Teaching is a noble profession. It is an activity where you impart knowledge to your students, without you loosing anything. In fact you gain by discussing the knowledge with your students. Many a time I get new insights by looking from the point of view of my students. Thus you learn by teaching.
The most important thing in teaching is that you must be prepared. The students must know that you are the master of the subject. That would mean not just delivering the subject matter from the text book, but adopting it to make it more interesting by practical examples, humor and making them think. You must capture their attention by your presentation of the subject. A professor may have all the knowledge on a topic, but if it is not delivered properly the students will not catch it. I know if the students are with me when I am teaching just by looking at their faces. They will ask questions. There will be discussions among them in the class.
After I teach a class, I come to my office and do an autopsy of my performance, so I can improve next time. I treat each class as a live show where I must shine.
Make the students think. I do not give everything away in the class. That will be spoon feeding. Hold something back. Challenge them to figure it out. Weekly quizzes are the best way of making them think and get answers.
I teach from the point of view of practice. I discuss real field problems in the class. I discuss several case histories pertaining to the topic being taught.
My exams will contain easy to difficult questions. It will follow the normal distribution curve. One of my exams will be modeled after the Fundamentals of Engineering Exam so it will serve as a practice for the FE exam which they have to take.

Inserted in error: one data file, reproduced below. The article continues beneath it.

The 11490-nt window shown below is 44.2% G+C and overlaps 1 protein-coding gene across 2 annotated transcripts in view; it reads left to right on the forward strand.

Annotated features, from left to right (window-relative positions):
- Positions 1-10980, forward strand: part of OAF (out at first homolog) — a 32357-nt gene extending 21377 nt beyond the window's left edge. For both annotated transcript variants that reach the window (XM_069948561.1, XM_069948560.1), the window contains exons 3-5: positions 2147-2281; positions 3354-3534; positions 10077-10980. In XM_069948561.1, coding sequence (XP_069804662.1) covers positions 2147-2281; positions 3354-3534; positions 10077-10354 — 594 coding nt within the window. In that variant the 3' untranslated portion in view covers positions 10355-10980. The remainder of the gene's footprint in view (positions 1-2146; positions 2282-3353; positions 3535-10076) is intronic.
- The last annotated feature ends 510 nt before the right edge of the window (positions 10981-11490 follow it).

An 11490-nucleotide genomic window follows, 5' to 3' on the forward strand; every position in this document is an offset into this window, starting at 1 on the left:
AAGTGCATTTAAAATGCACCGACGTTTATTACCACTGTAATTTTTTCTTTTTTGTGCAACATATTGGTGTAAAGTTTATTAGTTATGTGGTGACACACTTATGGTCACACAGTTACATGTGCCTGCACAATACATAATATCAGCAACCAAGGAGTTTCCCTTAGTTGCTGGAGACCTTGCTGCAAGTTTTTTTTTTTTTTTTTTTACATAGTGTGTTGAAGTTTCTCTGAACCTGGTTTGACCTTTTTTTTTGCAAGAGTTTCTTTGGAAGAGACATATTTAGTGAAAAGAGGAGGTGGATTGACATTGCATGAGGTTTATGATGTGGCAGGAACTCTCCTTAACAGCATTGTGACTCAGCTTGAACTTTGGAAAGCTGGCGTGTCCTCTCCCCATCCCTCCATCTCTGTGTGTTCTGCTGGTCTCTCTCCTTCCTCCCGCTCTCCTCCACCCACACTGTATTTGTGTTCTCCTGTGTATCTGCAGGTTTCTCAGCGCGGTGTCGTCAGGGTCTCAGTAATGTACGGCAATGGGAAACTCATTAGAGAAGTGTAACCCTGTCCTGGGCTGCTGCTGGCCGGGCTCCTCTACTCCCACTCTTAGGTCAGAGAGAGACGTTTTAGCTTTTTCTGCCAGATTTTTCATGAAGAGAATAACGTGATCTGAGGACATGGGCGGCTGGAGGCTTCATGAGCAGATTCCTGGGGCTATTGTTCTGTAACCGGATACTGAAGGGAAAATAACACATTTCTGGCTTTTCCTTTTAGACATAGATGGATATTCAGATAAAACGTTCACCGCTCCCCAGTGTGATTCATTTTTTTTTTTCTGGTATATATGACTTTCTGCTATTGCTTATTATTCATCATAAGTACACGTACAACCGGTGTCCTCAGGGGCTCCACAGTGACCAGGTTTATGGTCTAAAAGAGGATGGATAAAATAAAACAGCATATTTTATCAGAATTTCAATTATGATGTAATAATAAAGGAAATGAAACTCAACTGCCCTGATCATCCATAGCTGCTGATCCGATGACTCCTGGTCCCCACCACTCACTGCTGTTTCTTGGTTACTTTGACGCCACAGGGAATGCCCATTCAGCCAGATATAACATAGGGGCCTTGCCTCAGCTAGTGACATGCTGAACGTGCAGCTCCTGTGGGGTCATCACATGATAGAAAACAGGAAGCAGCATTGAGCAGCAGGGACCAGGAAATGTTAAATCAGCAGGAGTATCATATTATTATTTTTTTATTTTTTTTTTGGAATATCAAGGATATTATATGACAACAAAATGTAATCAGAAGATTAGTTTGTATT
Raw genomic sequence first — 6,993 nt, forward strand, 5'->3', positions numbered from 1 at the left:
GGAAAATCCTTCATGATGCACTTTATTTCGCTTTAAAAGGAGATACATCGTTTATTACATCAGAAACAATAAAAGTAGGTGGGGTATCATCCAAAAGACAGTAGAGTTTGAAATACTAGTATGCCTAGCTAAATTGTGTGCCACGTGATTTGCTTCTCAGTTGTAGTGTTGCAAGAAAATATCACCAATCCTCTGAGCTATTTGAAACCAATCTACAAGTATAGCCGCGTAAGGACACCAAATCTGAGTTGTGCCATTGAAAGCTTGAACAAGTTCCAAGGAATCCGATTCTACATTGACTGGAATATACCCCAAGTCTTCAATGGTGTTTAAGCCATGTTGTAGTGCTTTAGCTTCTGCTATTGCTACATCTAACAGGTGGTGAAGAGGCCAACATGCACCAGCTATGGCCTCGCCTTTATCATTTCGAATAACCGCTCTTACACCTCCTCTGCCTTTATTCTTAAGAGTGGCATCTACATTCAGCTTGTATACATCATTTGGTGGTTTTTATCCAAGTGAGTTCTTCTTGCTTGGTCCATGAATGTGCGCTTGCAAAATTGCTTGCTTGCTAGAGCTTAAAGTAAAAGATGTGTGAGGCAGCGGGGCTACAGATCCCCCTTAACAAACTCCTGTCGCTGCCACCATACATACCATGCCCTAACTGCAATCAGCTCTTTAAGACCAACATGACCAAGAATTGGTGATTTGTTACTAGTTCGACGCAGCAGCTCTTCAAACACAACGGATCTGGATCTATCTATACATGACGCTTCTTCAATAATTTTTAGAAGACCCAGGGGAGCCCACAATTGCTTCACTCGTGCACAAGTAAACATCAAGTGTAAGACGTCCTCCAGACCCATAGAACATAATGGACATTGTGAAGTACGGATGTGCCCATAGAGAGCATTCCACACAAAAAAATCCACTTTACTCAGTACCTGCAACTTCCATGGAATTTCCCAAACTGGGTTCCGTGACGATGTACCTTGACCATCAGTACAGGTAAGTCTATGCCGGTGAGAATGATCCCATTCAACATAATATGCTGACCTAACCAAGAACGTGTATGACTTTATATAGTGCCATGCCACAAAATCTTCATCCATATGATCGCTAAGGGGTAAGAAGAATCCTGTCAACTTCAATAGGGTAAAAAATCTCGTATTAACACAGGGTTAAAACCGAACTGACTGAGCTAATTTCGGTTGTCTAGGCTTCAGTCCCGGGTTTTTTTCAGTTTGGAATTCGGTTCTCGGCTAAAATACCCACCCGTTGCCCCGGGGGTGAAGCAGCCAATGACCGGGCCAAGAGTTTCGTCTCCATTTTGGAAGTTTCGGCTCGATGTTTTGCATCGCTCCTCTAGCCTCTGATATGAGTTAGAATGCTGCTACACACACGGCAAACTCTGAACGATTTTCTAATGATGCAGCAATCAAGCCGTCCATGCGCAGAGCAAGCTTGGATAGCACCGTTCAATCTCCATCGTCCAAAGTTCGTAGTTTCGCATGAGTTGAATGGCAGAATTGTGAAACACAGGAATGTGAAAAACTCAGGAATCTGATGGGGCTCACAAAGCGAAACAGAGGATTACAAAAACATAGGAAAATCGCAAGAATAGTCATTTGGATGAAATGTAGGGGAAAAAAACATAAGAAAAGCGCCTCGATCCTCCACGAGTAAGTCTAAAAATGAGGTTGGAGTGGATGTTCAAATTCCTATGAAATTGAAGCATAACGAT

I go at least five minutes early to my class. I return the graded assignments on time and discuss them in the class. When giving back the exams, I write the whole range of scores on the board so that the students will know where they stand.
I use overhead transparencies taken from the text book and from other sources. If taken from other sources, I give the students copies of the transparencies.
In solving problems, hand calculations come first for me. Use of computer programs comes later.I am always available for the students, not just during my posted office hours. I take a real interest in their learning process and always go out of my way to help them. I make sure that when they take a course from me they learn something. I always tell that if they like my course, tell others and if they don't, tell me.